With a recent uptick in new COVID-19 cases and as vaccination rates stall in parts of the country, questions surrounding the level of protection offered by vaccines remain prominent. One researcher at The University of New Mexico is taking that question even further by looking at whether the degree of protective immunity that people get from mRNA vaccines is related to their level of physical activity or physical fitness.
Assistant Professor Michael Deyhle works within the College of Education and Human Sciences in the department of Health Exercise & Sports Science. Focusing on the Pfizer and Moderna vaccines, the study is looking to answer one primary question: if someone is highly physically active or physically fit, does their body generate better immunity against COVID-19 after vaccination?
“I am excited to do this study because as a researcher I am particularly passionate about two areas: exercise physiology, and immunology. This study combines both." – Michael Deyhle, UNM Assistant Professor
“Vaccination is one of the most effective lives-saving interventions of modern medicine, but vaccines are not always perfectly effective,” Deyhle said. “There are many reasons for the varied effectiveness of a vaccine. Some of these factors are out of our control such, as age and genetic factors. But some factors that may influence the effectiveness of vaccination are variables that we can choose to modify, such as nutrition and physical activity.”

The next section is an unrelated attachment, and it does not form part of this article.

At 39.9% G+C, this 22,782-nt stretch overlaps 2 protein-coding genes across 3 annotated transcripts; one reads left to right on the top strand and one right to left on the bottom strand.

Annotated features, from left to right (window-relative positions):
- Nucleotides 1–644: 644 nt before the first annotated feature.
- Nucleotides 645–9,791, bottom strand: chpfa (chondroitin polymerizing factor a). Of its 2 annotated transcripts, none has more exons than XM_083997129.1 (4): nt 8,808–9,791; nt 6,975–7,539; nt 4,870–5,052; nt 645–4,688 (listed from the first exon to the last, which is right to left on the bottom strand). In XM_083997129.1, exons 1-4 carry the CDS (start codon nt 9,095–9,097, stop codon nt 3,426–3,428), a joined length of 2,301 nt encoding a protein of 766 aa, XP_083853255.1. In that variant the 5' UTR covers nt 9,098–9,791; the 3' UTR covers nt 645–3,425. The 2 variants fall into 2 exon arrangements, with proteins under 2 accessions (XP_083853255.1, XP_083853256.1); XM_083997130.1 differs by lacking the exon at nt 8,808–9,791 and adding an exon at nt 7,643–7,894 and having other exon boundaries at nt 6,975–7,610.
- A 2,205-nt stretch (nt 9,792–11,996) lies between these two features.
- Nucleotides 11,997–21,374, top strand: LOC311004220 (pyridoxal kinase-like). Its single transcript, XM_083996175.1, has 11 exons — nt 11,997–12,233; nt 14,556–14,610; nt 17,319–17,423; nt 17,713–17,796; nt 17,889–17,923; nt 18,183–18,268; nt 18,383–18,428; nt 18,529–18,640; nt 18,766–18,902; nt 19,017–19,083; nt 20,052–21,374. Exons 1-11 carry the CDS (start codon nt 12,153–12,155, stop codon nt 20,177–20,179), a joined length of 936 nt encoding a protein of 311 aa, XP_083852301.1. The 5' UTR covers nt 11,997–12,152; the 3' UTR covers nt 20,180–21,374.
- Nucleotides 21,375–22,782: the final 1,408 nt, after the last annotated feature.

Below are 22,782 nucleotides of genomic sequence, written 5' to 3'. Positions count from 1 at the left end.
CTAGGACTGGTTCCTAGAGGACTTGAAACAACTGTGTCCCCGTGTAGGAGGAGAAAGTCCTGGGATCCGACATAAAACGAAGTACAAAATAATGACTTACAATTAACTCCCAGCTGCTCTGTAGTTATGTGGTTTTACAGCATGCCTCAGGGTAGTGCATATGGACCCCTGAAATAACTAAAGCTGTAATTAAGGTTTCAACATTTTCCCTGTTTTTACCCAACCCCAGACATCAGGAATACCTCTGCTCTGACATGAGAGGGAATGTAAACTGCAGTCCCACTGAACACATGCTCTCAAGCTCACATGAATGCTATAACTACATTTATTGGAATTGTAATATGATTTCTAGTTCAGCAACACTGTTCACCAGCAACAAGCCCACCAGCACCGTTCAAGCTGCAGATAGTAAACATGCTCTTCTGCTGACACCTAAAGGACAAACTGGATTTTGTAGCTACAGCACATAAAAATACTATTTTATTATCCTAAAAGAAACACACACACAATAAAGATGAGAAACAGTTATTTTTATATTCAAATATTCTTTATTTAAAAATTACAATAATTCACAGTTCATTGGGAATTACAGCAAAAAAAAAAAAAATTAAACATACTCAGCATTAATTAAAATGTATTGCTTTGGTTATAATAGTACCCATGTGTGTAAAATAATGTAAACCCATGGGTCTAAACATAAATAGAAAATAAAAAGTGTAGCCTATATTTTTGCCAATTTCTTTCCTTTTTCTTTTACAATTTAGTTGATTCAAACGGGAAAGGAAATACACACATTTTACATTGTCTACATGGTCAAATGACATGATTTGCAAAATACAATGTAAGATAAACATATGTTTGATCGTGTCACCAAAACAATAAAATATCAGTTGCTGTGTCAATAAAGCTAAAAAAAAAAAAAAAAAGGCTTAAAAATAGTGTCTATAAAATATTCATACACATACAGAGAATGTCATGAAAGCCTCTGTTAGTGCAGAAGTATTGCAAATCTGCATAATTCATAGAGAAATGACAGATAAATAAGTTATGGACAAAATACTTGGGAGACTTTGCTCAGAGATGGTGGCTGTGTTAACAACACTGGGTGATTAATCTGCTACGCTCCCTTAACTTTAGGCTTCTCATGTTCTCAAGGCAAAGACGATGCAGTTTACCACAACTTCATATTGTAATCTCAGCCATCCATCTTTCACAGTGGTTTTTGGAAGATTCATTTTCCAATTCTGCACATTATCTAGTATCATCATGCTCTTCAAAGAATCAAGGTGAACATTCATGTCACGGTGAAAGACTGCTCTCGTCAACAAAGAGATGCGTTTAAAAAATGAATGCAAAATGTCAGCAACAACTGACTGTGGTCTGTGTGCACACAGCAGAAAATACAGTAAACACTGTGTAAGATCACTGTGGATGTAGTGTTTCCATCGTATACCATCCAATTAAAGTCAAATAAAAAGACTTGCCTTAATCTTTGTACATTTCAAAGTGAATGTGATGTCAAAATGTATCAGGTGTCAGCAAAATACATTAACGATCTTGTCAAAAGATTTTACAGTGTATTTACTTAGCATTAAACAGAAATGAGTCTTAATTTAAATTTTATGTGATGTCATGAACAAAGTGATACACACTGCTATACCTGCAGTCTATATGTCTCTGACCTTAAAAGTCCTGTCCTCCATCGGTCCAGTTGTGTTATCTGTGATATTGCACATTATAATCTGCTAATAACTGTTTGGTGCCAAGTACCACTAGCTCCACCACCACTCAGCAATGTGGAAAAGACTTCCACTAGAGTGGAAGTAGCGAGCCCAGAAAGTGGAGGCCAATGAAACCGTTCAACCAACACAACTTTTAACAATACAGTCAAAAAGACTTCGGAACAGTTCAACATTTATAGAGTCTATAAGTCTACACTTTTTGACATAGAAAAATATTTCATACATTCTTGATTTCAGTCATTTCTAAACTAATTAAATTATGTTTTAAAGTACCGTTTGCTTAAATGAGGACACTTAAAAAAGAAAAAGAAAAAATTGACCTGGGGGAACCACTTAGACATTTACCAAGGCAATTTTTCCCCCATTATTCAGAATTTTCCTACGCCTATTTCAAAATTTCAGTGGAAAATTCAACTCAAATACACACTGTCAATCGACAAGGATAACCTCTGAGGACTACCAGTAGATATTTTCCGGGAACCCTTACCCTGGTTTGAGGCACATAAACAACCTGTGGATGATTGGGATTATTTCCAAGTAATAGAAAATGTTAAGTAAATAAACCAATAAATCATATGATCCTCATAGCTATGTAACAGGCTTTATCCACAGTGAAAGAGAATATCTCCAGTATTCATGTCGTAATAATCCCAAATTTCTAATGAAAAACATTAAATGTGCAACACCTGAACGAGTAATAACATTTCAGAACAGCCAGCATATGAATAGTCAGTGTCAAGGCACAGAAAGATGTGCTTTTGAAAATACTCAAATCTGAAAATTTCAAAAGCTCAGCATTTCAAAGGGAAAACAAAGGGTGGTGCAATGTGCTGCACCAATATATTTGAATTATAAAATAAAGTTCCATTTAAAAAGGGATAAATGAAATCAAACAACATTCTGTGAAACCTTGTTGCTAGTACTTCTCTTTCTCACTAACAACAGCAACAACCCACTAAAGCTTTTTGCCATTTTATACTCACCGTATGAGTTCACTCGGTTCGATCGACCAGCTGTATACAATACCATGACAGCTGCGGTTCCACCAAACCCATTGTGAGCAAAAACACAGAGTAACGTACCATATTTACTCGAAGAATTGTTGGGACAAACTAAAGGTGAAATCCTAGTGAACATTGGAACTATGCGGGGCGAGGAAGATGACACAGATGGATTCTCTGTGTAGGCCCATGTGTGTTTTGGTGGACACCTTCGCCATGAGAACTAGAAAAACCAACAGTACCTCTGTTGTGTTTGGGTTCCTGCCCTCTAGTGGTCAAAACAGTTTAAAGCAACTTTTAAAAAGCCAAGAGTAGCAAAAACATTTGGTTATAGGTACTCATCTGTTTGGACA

Deyhle said exercise has also improved immune function against infections and improved the protective immune response generated from some vaccines (such as flu vaccination).
“Of course, we do not know yet whether this relationship holds for Covid-19 vaccination, so that is what we want to find out,” he said.
Deyhle said they will determine the level of the immune response by measuring the concentration of antibodies generated from the vaccine in the participant’s blood sample. The fitness portion of the study will include a questionnaire and a light physical fitness test. Researchers say this information is only going to benefit the greater community moving forward.
Participants will visit UNM’s Exercise Physiology Lab, located within Johnson Center if admitted into the study. During the visit, individuals will complete a physical activity questionnaire, provide a blood sample, complete physical fitness tests, and complete a body fat percentage measurement.
“Learning what we can do in our personal choices and lifestyles to improve the effectiveness of vaccines against potentially deadly diseases, such as COVID-19, would be a valuable contribution to the fields of immunology, and exercise physiology. But more than that, this information could also benefit people in their personal lives” Deyhle said.
Deyhle said the study needs a total of 60 participants, ages 18 to 65, who have been vaccinated within the last six months with the Pfizer or Moderna vaccine. It will take participants about an hour to complete the study.
“I am excited to do this study because as a researcher I am particularly passionate about two areas: exercise physiology, and immunology. This study combines both,” Deyhle said.
If individuals are interested in joining the study, contact Deyhle at email@example.com or 505-321-7388.